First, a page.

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Goodbye to cantaor José Cortés “Pansequito”

The world of flamenco is mourning the loss of José Cortés “Pansequito”. The renowned cantaor died at the age of 78 due to a brain tumor, leaving a huge void in flamenco art.

It has been a hard blow for the world of flamenco art. Once again flamenco dresses in mourning to say goodbye to one of its great artists. Cantaor José Cortés — better known as Pansequito — has passed away at the age of 78 due to a brain tumor, as confirmed by the mayor of Gines (Seville province) — where he lived with his wife Aurora Vargas — in a statement to Radio Sevilla (Cadena Ser).


This artist, considered one of the greatest, does not leave us with just a legacy of cantes and flamenco stories. He also left behind a busy 2023 schedule, as even at 78 he could not stop attending festivals and other flamenco events. He was meant to be the headliner of the 72nd Granada Flamenco Festival, he had been invited to celebrate his sixty-year career on stage at the Tio Pepe Festival in August and was going to be honored at the 67th Potaje Gitano de Utrera together with Aurora Vargas.


In fact, «both Utrera’s Madrugá Brotherhood and the Organizing Committee of the Potaje Gitano de Utrera have wished to communicate their most heartfelt condolences to his wife, Aurora Vargas — the artist who is going to be honored at the 2023 Potaje Gitano de Utrera 2023 — his children and all his family and loved ones», as stated by Utrera Web. The Organizing Committee of the Potaje Gitano de Utrera has indicated that the event honoring these artists will be held as planned and this will not be done as a posthumous tribute, because it was approved when the artist was still alive and he himself accepted it.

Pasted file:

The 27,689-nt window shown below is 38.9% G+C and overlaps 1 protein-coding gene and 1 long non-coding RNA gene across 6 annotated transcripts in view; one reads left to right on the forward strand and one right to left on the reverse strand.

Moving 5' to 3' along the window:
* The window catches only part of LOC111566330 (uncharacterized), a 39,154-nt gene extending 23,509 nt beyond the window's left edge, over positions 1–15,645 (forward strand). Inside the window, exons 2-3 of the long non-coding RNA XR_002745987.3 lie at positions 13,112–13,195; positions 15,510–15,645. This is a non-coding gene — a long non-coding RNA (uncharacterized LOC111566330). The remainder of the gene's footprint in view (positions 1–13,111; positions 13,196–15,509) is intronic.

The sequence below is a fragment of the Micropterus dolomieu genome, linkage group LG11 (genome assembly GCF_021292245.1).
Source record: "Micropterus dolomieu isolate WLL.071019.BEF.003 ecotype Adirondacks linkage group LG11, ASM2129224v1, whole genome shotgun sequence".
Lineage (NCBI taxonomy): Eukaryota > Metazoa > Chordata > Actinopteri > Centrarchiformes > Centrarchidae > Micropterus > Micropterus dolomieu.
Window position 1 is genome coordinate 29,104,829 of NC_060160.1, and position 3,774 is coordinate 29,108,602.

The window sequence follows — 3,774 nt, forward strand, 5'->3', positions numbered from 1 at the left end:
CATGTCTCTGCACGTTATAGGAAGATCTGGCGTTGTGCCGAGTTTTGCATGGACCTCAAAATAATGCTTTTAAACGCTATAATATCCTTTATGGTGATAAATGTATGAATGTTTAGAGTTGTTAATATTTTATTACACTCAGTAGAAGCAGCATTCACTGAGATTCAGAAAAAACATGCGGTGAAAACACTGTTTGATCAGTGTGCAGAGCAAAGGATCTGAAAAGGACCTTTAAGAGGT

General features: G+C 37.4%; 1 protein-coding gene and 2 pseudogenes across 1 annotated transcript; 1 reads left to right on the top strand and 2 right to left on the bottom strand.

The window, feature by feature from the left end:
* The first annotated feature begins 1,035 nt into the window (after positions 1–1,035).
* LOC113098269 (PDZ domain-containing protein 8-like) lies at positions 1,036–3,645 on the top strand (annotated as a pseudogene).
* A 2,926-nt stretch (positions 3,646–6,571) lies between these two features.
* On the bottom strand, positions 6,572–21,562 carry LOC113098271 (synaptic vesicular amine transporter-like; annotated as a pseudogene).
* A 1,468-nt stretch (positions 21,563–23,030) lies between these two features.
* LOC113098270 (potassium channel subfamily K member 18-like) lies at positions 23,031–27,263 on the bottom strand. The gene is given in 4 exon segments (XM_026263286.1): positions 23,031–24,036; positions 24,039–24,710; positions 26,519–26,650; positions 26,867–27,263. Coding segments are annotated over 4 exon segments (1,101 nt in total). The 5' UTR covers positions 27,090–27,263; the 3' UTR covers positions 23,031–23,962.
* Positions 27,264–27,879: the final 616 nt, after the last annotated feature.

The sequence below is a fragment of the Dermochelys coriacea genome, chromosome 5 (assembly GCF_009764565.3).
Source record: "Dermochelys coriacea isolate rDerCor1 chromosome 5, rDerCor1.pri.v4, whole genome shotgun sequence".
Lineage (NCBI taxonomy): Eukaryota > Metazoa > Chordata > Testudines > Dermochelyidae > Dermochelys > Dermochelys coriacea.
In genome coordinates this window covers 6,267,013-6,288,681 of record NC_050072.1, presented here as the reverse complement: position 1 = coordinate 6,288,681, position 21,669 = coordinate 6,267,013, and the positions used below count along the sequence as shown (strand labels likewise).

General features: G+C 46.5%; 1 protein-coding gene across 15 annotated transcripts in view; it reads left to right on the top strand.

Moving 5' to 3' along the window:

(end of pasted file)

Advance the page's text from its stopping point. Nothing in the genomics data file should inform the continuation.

The sadness in the flamenco community was soon palpable in the social networks, and twitter accounts such as those of the Centro Andaluz de Documentación del Flamenco and cantaor Arcángel have expressed their sorrow




José Cortés Jiménez was born in January 1945 at Línea de la Concepción in Cádiz province, where he befriended Camarón, with whom he shared a flat in Madrid. Soon he moved to Seville, were his father had a textile business, and then went to Puerto de Santa María — where he earned the nickname “Pansequito” —, a city that honored him with the title “Adoptive Son” in 2001.


It was in Málaga where he first found success performing in tablaos, but already in 1963 Manolo Caracol took him to his tablao Los Canasteros, in Madrid. He was also part of the Antonio Gades company, with whom he performed in countries such as England, Hungary, Yugoslavia, and Greece, among others. Later he would also succeed as a solo artist and would establish himself as a great flamenco artist. In 1974 he was awarded the Creativity Prize of Cordoba’s Concurso Nacional.


Pansequito leaves us with an extensive discography where he sings together with great guitarists such as Juan and Pepe Habichuela, Gerardo Núñez, Enrique de Melchor, Tomatito and Parrilla de Jerez. He was also awarded the National Prize of Jerez’s Cátedra de Flamencología.


We all at ExpoFlamenco share our sorrow with the flamenco community and extend our sincere condolences to all his family and friends.


Top image: Estela Zatania




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